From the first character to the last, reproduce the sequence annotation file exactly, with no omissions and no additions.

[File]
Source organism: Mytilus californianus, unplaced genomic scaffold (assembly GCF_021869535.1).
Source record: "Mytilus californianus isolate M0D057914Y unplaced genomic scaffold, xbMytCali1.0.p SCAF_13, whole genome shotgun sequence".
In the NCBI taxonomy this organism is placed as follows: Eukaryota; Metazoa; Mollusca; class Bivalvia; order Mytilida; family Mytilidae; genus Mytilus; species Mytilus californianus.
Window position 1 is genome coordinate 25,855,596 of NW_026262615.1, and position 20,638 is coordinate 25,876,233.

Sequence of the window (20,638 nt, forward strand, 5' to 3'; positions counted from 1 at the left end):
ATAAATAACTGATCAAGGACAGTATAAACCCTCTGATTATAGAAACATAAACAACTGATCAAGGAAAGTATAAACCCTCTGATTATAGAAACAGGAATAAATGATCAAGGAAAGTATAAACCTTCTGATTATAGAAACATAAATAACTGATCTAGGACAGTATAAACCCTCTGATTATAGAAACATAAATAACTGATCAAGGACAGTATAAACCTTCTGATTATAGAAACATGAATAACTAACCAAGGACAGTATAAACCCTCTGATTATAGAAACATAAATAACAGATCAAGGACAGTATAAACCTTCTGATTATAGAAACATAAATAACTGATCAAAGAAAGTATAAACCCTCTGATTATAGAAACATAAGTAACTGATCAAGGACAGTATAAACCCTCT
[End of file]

Source organism: Mytilus californianus, unplaced genomic scaffold (assembly GCF_021869535.1).
Source record: "Mytilus californianus isolate M0D057914Y unplaced genomic scaffold, xbMytCali1.0.p SCAF_13, whole genome shotgun sequence".
In the NCBI taxonomy this organism is placed as follows: Eukaryota; Metazoa; Mollusca; class Bivalvia; order Mytilida; family Mytilidae; genus Mytilus; species Mytilus californianus.
Window position 1 is genome coordinate 25,855,596 of NW_026262615.1, and position 20,638 is coordinate 25,876,233.

Sequence of the window (20,638 nt, forward strand, 5' to 3'; positions counted from 1 at the left end):
ATAAATAACTGATCAAGGACAGTATAAACCCTCTGATTATAGAAACATAAACAACTGATCAAGGAAAGTATAAACCCTCTGATTATAGAAACAGGAATAAATGATCAAGGAAAGTATAAACCTTCTGATTATAGAAACATAAATAACTGATCTAGGACAGTATAAACCCTCTGATTATAGAAACATAAATAACTGATCAAGGACAGTATAAACCTTCTGATTATAGAAACATGAATAACTAACCAAGGACAGTATAAACCCTCTGATTATAGAAACATAAATAACAGATCAAGGACAGTATAAACCTTCTGATTATAGAAACATAAATAACTGATCAAAGAAAGTATAAACCCTCTGATTATAGAAACATAAGTAACTGATCAAGGACAGTATAAACCCTCT